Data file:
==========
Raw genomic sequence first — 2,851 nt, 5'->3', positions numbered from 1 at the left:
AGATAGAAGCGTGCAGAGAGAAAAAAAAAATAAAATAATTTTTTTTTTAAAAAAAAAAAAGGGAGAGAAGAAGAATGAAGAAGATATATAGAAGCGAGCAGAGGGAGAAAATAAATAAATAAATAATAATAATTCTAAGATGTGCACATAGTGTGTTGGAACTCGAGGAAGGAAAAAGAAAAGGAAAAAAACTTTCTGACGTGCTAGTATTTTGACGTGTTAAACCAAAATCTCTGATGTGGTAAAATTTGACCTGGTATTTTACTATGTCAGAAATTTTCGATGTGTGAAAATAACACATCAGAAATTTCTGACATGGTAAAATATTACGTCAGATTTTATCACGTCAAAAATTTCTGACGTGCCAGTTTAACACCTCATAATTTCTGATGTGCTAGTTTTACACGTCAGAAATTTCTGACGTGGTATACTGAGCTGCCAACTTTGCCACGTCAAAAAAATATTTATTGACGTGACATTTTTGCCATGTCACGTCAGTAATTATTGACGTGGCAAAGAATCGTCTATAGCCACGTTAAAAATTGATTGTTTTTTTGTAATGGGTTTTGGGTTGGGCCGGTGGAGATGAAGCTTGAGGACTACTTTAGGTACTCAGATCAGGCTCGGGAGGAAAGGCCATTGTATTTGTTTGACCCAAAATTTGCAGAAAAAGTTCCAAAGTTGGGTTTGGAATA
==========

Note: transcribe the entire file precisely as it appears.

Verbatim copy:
Raw genomic sequence first — 2,851 nt, 5'->3', positions numbered from 1 at the left:
AGATAGAAGCGTGCAGAGAGAAAAAAAAAATAAAATAATTTTTTTTTTAAAAAAAAAAAAGGGAGAGAAGAAGAATGAAGAAGATATATAGAAGCGAGCAGAGGGAGAAAATAAATAAATAAATAATAATAATTCTAAGATGTGCACATAGTGTGTTGGAACTCGAGGAAGGAAAAAGAAAAGGAAAAAAACTTTCTGACGTGCTAGTATTTTGACGTGTTAAACCAAAATCTCTGATGTGGTAAAATTTGACCTGGTATTTTACTATGTCAGAAATTTTCGATGTGTGAAAATAACACATCAGAAATTTCTGACATGGTAAAATATTACGTCAGATTTTATCACGTCAAAAATTTCTGACGTGCCAGTTTAACACCTCATAATTTCTGATGTGCTAGTTTTACACGTCAGAAATTTCTGACGTGGTATACTGAGCTGCCAACTTTGCCACGTCAAAAAAATATTTATTGACGTGACATTTTTGCCATGTCACGTCAGTAATTATTGACGTGGCAAAGAATCGTCTATAGCCACGTTAAAAATTGATTGTTTTTTTGTAATGGGTTTTGGGTTGGGCCGGTGGAGATGAAGCTTGAGGACTACTTTAGGTACTCAGATCAGGCTCGGGAGGAAAGGCCATTGTATTTGTTTGACCCAAAATTTGCAGAAAAAGTTCCAAAGTTGGGTTTGGAATA